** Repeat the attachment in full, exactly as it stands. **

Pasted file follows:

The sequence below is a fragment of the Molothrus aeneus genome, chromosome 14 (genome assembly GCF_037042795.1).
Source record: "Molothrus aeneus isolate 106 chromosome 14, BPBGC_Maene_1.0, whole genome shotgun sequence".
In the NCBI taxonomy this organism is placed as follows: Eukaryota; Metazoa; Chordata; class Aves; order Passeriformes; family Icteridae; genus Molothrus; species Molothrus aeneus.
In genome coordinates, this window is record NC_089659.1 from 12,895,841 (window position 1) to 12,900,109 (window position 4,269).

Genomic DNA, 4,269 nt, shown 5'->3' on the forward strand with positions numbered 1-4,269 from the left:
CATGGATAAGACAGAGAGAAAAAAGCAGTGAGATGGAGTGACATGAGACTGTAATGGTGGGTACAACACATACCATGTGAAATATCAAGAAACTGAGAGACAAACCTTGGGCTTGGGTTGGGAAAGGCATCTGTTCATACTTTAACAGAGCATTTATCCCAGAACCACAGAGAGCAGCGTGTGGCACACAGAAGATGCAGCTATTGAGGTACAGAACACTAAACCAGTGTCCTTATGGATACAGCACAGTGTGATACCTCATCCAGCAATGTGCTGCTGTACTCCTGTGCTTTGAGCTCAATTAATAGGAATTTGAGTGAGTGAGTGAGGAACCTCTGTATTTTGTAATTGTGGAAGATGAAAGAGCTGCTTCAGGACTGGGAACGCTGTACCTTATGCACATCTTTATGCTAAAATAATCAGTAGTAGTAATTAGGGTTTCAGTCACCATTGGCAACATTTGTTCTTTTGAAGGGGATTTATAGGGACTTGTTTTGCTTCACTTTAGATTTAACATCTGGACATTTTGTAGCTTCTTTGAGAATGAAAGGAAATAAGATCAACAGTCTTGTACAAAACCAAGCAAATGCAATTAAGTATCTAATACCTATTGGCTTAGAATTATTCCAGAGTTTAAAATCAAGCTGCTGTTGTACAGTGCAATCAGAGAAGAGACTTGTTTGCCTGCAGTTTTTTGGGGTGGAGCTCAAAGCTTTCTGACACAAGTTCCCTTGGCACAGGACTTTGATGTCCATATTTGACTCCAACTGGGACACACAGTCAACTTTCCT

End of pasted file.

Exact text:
The sequence below is a fragment of the Molothrus aeneus genome, chromosome 14 (genome assembly GCF_037042795.1).
Source record: "Molothrus aeneus isolate 106 chromosome 14, BPBGC_Maene_1.0, whole genome shotgun sequence".
In the NCBI taxonomy this organism is placed as follows: Eukaryota; Metazoa; Chordata; class Aves; order Passeriformes; family Icteridae; genus Molothrus; species Molothrus aeneus.
In genome coordinates, this window is record NC_089659.1 from 12,895,841 (window position 1) to 12,900,109 (window position 4,269).

Genomic DNA, 4,269 nt, shown 5'->3' on the forward strand with positions numbered 1-4,269 from the left:
CATGGATAAGACAGAGAGAAAAAAGCAGTGAGATGGAGTGACATGAGACTGTAATGGTGGGTACAACACATACCATGTGAAATATCAAGAAACTGAGAGACAAACCTTGGGCTTGGGTTGGGAAAGGCATCTGTTCATACTTTAACAGAGCATTTATCCCAGAACCACAGAGAGCAGCGTGTGGCACACAGAAGATGCAGCTATTGAGGTACAGAACACTAAACCAGTGTCCTTATGGATACAGCACAGTGTGATACCTCATCCAGCAATGTGCTGCTGTACTCCTGTGCTTTGAGCTCAATTAATAGGAATTTGAGTGAGTGAGTGAGGAACCTCTGTATTTTGTAATTGTGGAAGATGAAAGAGCTGCTTCAGGACTGGGAACGCTGTACCTTATGCACATCTTTATGCTAAAATAATCAGTAGTAGTAATTAGGGTTTCAGTCACCATTGGCAACATTTGTTCTTTTGAAGGGGATTTATAGGGACTTGTTTTGCTTCACTTTAGATTTAACATCTGGACATTTTGTAGCTTCTTTGAGAATGAAAGGAAATAAGATCAACAGTCTTGTACAAAACCAAGCAAATGCAATTAAGTATCTAATACCTATTGGCTTAGAATTATTCCAGAGTTTAAAATCAAGCTGCTGTTGTACAGTGCAATCAGAGAAGAGACTTGTTTGCCTGCAGTTTTTTGGGGTGGAGCTCAAAGCTTTCTGACACAAGTTCCCTTGGCACAGGACTTTGATGTCCATATTTGACTCCAACTGGGACACACAGTCAACTTTCCT